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Piping Plover(Charadrius melodus circumcinctus)

Species at Risk Act

Recovery Strategy Series

Recovery Strategy for the Piping Plover

(Charadrius melodus circumcinctus) in Canada

Piping Plover, circumcinctus subspecies

the Piping Plover

About the Species at Risk Act Recovery Strategy Series

What is the Species at Risk Act (SARA)? 

SARA is the Act developed by the federal government as a key contribution to the common national effort to protect and conserve species at risk inCanada. SARA came into force in 2003, and one of its purposes is “to provide for the recovery of wildlife species that are extirpated, endangered or threatened as a result of human activity.” 

What is recovery?

In the context of species at risk conservation, recovery is the process by which the decline of an endangered, threatened, or extirpated species is arrested or reversed and threats are removed or reduced to improve the likelihood of the species’ persistence in the wild. A species will be considered recovered when its long-term persistence in the wild has been secured.

What is a recovery strategy?

A recovery strategy is a planning document that identifies what needs to be done to arrest or reverse the decline of a species. It sets goals and objectives and identifies the main areas of activities to be undertaken. Detailed planning is done at the action plan stage.

Recovery strategy development is a commitment of all provinces and territories and of three federal agencies -- Environment Canada, Parks Canada Agency, and Fisheries and Oceans Canada -- under the Accord for the Protection of Species at Risk. Sections 37–46 of SARA ( outline both the required content and the process for developing recovery strategies published in this series.

Depending on the status of the species and when it was assessed, a recovery strategy has to be developed within one to two years after the species is added to the List of Wildlife Species at Risk. Three to four years is allowed for those species that were automatically listed when SARA came into force.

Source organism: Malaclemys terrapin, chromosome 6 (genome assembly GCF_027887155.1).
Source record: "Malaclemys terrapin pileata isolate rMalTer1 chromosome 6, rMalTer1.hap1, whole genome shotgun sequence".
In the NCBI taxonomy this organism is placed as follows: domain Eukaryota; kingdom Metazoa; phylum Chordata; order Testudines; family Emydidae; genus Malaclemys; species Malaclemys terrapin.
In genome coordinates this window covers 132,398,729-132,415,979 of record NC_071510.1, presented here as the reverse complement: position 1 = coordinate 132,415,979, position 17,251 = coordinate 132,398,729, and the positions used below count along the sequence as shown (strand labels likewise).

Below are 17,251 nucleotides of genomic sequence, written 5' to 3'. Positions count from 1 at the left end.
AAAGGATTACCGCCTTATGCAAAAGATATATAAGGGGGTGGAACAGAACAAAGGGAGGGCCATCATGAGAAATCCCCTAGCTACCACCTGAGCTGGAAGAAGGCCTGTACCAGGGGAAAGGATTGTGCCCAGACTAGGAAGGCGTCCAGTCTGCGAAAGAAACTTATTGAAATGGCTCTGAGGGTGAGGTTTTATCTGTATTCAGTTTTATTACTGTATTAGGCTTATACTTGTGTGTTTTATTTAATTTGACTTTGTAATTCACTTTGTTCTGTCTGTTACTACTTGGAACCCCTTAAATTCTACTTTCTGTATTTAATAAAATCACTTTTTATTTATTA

What’s next?

In most cases, one or more action plans will be developed to define and guide implementation of the recovery strategy. Nevertheless, directions set in the recovery strategy are sufficient to begin involving communities, land users, and conservationists in recovery implementation. Cost-effective measures to prevent the reduction or loss of the species should not be postponed for lack of full scientific certainty.

The series

This series presents the recovery strategies prepared or adopted by the federal government under SARA. New documents will be added regularly as species get listed and as strategies are updated.

To learn more 

To learn more about the Species at Risk Act and recovery initiatives, please consult the SARA PublicRegistry ( and the Web site of the Recovery Secretariat  (

  Recovery Strategy for the Piping Plover

(Charadrius melodus circumcinctus) in Canada

  October 2006



Piping Plover

 Recommended citation:

Environment Canada. 2006. Recovery Strategy for the Piping Plover (Charadrius melodus circumcinctus) in Canada. Species at Risk Act Recovery Strategy Series. Environment Canada, Ottawa. vi + 30 pp.

Additional copies:

Additional copies can be downloaded from the SARA Public Registry ( ).

Cover illustration:Judie Shore

Également disponible en français sous le titre

« Programme de rétablissement du Pluvier siffleur (Charadrius melodus circumcinctus) au Canada »

© Her Majesty the Queen in Right of Canada, represented by the Minister of the Environment, 2006. All rights reserved.

ISBN 0-662-44251-2

Cat. no. En3-4/9-2006E-PDF

Content (excluding the illustrations) may be used without permission, with appropriate credit to the source.


This recovery strategy has been prepared in cooperation with the jurisdictions responsible for the Piping Plover, circumcinctus subspecies. Environment Canada has reviewed and accepts this document as its recovery strategy for the Piping Plover, circumcinctus subspecies, as required under the Species at Risk Act. This recovery strategy also constitutes advice to other jurisdictions and organizations that may be involved in recovering the species.

The goals, objectives and recovery approaches identified in the strategy are based on the best existing knowledge and are subject to modifications resulting from new findings and revised objectives.